Polycarbonate (pol-ee-KAHR-buh-nayt) crown Provisional crown made from a hard plastic tooth-colored material used for anterior teeth.
Polymer crown Provisional coverage designed in a shell-like form.
Stainless steel crown Thin aluminum crown made from a medium-hard material for good durability.
Provisional coverage is a temporary protective crown or bridge that is temporarily cemented to a tooth that has been prepared to receive a single crown, or to the abutment teeth for a fixed bridge. The patient will wear the provisional coverage while the dental laboratory technician prepares the fixed prosthesis.
A provisional crown or bridge restores and maintains function to that area of the mouth and keeps the patient comfortable during the period from tooth preparation to final cementation. In most cases, this period can range from 2 weeks to 1 month. Occasionally, a patient is required to wear the provisional prosthesis for a longer period to accommodate a more complex treatment plan. This type of treatment typically involves implants or periodontal therapy.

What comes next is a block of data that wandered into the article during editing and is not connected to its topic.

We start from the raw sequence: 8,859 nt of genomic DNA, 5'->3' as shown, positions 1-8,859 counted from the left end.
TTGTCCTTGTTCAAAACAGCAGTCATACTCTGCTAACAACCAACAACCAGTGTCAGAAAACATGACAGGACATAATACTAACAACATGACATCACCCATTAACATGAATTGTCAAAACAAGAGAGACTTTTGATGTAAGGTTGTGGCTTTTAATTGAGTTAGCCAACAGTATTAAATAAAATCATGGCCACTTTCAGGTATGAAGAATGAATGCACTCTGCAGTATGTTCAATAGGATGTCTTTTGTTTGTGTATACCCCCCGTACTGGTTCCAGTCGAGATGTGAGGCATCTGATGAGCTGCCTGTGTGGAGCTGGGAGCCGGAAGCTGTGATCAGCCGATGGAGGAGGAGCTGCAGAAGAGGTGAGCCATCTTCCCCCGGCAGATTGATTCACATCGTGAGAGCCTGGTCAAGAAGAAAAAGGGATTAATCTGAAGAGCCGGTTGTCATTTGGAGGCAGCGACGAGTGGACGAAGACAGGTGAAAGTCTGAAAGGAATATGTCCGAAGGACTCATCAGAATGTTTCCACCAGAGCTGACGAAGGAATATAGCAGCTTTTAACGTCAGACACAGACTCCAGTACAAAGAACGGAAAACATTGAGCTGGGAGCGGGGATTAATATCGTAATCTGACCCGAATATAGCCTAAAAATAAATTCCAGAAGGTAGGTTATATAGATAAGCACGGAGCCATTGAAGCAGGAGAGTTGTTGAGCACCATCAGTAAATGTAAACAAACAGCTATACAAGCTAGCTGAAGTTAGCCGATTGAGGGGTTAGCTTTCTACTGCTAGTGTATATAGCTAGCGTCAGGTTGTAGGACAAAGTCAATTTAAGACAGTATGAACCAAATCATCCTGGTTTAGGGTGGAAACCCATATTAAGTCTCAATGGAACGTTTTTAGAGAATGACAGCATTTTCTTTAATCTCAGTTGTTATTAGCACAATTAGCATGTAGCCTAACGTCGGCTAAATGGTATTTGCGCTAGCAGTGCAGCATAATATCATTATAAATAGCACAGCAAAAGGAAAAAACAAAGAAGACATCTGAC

Types of Provisional Coverage
Two types of provisional coverage are commonly used: custom and prefabricated. The dentist will determine the type of coverage needed according to the individual’s case and oral condition. The construction and temporary cementation of provisional coverage may be an expanded function in the state in which you practice. If this is the case, this procedure may be delegated to you as a major role in your clinical position.
A custom provisional represents the most common type of temporary coverage used for crown and bridge preparations (Fig. 51-1). Custom preparations can be the most time-consuming dental prostheses to make, but they provide the best-fitting and most natural-looking restoration. This custom technique can be used for posterior or anterior crowns or bridges. See Procedures 51-1 and 51-2.